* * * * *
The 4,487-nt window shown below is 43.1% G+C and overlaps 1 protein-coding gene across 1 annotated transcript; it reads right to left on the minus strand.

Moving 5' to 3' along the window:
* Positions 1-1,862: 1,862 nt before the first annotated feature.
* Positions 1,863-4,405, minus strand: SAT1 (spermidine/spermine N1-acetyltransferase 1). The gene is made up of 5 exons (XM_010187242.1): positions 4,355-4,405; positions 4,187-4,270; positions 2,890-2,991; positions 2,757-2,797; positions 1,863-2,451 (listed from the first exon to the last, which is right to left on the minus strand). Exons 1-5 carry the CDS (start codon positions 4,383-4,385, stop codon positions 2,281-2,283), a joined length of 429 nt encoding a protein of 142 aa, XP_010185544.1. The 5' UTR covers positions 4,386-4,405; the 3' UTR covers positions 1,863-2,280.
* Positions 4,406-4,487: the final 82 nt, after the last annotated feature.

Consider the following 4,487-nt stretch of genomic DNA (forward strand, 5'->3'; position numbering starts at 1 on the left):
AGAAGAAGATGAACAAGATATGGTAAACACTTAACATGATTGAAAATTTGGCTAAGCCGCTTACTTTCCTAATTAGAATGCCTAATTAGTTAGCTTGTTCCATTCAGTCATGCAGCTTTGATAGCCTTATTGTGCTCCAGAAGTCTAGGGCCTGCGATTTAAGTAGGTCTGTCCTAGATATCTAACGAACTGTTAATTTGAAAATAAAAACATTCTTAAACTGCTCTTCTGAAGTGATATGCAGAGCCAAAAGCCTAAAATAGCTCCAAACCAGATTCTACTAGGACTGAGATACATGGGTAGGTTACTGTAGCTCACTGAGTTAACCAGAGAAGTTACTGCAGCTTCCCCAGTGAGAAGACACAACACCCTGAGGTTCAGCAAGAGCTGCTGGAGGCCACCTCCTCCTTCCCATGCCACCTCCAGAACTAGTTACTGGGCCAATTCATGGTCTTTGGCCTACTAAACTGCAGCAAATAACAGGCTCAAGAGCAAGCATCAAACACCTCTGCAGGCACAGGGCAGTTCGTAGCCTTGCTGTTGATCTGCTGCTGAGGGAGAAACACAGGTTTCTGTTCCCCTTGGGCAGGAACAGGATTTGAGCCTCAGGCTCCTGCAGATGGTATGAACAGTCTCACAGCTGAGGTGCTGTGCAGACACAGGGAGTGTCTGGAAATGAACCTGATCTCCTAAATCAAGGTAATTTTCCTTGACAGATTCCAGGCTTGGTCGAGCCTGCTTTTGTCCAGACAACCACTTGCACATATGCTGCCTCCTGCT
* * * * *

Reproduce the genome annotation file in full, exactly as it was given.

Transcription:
The 4,487-nt window shown below is 43.1% G+C and overlaps 1 protein-coding gene across 1 annotated transcript; it reads right to left on the minus strand.

Moving 5' to 3' along the window:
* Positions 1-1,862: 1,862 nt before the first annotated feature.
* Positions 1,863-4,405, minus strand: SAT1 (spermidine/spermine N1-acetyltransferase 1). The gene is made up of 5 exons (XM_010187242.1): positions 4,355-4,405; positions 4,187-4,270; positions 2,890-2,991; positions 2,757-2,797; positions 1,863-2,451 (listed from the first exon to the last, which is right to left on the minus strand). Exons 1-5 carry the CDS (start codon positions 4,383-4,385, stop codon positions 2,281-2,283), a joined length of 429 nt encoding a protein of 142 aa, XP_010185544.1. The 5' UTR covers positions 4,386-4,405; the 3' UTR covers positions 1,863-2,280.
* Positions 4,406-4,487: the final 82 nt, after the last annotated feature.

Consider the following 4,487-nt stretch of genomic DNA (forward strand, 5'->3'; position numbering starts at 1 on the left):
AGAAGAAGATGAACAAGATATGGTAAACACTTAACATGATTGAAAATTTGGCTAAGCCGCTTACTTTCCTAATTAGAATGCCTAATTAGTTAGCTTGTTCCATTCAGTCATGCAGCTTTGATAGCCTTATTGTGCTCCAGAAGTCTAGGGCCTGCGATTTAAGTAGGTCTGTCCTAGATATCTAACGAACTGTTAATTTGAAAATAAAAACATTCTTAAACTGCTCTTCTGAAGTGATATGCAGAGCCAAAAGCCTAAAATAGCTCCAAACCAGATTCTACTAGGACTGAGATACATGGGTAGGTTACTGTAGCTCACTGAGTTAACCAGAGAAGTTACTGCAGCTTCCCCAGTGAGAAGACACAACACCCTGAGGTTCAGCAAGAGCTGCTGGAGGCCACCTCCTCCTTCCCATGCCACCTCCAGAACTAGTTACTGGGCCAATTCATGGTCTTTGGCCTACTAAACTGCAGCAAATAACAGGCTCAAGAGCAAGCATCAAACACCTCTGCAGGCACAGGGCAGTTCGTAGCCTTGCTGTTGATCTGCTGCTGAGGGAGAAACACAGGTTTCTGTTCCCCTTGGGCAGGAACAGGATTTGAGCCTCAGGCTCCTGCAGATGGTATGAACAGTCTCACAGCTGAGGTGCTGTGCAGACACAGGGAGTGTCTGGAAATGAACCTGATCTCCTAAATCAAGGTAATTTTCCTTGACAGATTCCAGGCTTGGTCGAGCCTGCTTTTGTCCAGACAACCACTTGCACATATGCTGCCTCCTGCT